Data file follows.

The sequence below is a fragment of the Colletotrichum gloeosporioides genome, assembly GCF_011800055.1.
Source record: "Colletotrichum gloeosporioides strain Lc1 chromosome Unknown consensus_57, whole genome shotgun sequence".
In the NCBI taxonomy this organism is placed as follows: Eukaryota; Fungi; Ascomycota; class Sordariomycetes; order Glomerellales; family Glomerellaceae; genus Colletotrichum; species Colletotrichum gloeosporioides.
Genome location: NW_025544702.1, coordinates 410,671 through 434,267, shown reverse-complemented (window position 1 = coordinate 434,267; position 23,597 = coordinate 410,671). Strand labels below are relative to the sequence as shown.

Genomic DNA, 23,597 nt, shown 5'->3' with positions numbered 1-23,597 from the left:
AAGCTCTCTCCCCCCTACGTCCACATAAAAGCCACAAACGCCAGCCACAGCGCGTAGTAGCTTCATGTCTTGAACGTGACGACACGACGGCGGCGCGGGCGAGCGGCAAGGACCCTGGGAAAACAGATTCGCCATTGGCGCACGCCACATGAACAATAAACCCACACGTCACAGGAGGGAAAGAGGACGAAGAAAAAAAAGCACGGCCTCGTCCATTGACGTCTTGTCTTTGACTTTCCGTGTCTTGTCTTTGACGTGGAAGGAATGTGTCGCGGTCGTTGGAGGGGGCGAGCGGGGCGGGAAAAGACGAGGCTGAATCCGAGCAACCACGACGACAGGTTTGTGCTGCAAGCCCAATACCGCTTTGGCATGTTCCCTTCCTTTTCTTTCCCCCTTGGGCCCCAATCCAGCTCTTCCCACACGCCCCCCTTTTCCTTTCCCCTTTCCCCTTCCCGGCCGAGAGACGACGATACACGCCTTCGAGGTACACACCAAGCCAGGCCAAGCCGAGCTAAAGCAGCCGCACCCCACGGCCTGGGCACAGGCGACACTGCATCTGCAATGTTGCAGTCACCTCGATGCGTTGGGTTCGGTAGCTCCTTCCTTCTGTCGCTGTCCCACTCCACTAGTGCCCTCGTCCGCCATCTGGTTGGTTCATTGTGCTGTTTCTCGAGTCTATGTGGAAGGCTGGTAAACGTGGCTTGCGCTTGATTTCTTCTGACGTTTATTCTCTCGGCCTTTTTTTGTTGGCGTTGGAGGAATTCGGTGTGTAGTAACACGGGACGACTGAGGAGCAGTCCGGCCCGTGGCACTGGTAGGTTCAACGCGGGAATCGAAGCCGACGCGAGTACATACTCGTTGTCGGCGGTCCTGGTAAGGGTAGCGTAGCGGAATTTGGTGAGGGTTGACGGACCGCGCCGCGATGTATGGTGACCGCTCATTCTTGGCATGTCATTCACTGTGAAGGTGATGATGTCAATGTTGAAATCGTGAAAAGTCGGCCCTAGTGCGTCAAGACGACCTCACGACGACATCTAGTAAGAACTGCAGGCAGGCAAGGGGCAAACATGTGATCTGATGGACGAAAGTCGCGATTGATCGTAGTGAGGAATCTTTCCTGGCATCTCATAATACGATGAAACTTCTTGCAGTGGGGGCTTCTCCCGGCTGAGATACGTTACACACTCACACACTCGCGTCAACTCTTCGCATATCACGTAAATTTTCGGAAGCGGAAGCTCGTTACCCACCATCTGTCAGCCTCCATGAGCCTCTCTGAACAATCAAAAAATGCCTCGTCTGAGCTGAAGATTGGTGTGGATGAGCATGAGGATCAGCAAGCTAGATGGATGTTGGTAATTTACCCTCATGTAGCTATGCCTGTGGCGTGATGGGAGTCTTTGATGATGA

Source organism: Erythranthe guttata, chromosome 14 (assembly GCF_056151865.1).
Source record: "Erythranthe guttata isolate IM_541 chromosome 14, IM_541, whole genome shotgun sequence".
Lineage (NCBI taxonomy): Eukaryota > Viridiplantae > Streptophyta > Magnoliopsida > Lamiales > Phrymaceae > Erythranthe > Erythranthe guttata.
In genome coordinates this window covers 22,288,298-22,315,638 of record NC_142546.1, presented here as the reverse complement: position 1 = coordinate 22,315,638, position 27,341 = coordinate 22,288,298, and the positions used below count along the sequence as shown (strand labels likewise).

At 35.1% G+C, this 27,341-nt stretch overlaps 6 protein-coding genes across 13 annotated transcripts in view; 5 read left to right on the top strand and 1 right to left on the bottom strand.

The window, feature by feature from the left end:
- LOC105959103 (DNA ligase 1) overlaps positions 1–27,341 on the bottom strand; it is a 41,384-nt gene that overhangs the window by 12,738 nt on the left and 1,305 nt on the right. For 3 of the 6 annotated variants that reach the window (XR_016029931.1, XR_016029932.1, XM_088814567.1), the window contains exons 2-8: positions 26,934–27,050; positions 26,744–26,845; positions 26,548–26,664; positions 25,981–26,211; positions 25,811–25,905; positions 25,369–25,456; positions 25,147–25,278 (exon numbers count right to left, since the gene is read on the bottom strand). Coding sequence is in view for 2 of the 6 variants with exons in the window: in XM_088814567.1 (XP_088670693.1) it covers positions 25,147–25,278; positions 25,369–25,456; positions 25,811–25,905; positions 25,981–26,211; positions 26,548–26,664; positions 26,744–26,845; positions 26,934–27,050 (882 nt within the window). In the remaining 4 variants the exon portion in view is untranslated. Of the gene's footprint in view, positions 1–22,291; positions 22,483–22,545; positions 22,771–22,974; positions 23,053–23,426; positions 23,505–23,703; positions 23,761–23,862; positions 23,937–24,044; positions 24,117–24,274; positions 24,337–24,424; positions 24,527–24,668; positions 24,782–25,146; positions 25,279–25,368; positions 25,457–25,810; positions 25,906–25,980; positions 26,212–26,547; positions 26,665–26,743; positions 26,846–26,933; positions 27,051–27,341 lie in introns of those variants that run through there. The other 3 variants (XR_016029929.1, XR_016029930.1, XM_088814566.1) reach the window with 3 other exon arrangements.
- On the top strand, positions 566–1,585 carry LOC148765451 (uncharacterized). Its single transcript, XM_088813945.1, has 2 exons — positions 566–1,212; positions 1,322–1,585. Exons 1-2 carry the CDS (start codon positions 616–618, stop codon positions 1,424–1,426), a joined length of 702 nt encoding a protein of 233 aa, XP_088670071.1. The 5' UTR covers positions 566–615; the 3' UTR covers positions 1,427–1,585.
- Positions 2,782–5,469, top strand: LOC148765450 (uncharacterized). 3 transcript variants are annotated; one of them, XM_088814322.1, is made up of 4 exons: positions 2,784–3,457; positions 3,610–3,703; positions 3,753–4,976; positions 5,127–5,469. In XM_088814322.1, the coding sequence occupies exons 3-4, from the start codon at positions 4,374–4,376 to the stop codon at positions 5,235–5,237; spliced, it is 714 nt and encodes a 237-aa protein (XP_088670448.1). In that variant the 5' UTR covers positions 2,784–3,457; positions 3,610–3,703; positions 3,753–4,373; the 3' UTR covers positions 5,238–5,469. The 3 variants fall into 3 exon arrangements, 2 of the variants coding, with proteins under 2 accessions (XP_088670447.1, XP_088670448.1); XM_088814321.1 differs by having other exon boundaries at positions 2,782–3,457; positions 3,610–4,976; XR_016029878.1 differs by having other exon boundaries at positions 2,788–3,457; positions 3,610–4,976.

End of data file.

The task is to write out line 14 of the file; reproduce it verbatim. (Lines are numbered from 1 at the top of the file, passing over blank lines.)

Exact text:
- On the top strand, positions 566–1,585 carry LOC148765451 (uncharacterized). Its single transcript, XM_088813945.1, has 2 exons — positions 566–1,212; positions 1,322–1,585. Exons 1-2 carry the CDS (start codon positions 616–618, stop codon positions 1,424–1,426), a joined length of 702 nt encoding a protein of 233 aa, XP_088670071.1. The 5' UTR covers positions 566–615; the 3' UTR covers positions 1,427–1,585.